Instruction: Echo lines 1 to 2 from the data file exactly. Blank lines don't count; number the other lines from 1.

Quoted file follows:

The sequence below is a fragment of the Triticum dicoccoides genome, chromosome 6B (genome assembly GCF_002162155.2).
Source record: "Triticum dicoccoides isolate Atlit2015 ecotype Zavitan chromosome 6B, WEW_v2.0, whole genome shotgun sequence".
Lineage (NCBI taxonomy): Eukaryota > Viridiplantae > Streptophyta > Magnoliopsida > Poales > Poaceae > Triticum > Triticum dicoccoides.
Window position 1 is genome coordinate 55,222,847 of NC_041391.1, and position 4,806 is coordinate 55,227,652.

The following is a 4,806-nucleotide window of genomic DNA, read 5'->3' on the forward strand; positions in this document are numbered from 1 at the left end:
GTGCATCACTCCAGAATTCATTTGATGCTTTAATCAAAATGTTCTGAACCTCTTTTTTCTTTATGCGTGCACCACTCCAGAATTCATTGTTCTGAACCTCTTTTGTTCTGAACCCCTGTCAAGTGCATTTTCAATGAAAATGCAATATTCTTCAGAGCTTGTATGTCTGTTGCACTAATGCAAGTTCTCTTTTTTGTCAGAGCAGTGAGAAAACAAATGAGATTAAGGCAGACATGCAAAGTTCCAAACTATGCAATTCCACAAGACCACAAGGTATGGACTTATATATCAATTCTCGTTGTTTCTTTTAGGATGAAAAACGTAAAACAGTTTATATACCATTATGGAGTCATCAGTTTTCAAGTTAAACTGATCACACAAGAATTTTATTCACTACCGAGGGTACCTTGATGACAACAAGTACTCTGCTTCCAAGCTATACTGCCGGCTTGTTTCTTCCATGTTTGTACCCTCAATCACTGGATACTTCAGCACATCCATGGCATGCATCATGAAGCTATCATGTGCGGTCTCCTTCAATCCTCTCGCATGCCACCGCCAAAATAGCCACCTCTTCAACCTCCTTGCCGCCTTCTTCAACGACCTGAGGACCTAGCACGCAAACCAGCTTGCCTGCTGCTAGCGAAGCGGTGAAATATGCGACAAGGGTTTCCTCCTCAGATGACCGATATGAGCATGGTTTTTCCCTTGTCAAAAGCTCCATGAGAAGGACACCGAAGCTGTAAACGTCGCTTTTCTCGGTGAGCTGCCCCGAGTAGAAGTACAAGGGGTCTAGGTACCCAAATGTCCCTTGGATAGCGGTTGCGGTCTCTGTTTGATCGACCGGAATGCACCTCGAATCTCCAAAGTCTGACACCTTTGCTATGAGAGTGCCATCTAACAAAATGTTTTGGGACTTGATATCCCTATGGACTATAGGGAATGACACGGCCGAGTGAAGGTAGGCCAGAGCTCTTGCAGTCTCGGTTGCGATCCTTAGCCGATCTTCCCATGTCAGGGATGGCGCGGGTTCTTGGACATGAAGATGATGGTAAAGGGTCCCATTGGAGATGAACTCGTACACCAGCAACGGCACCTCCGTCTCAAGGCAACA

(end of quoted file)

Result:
The sequence below is a fragment of the Triticum dicoccoides genome, chromosome 6B (genome assembly GCF_002162155.2).
Source record: "Triticum dicoccoides isolate Atlit2015 ecotype Zavitan chromosome 6B, WEW_v2.0, whole genome shotgun sequence".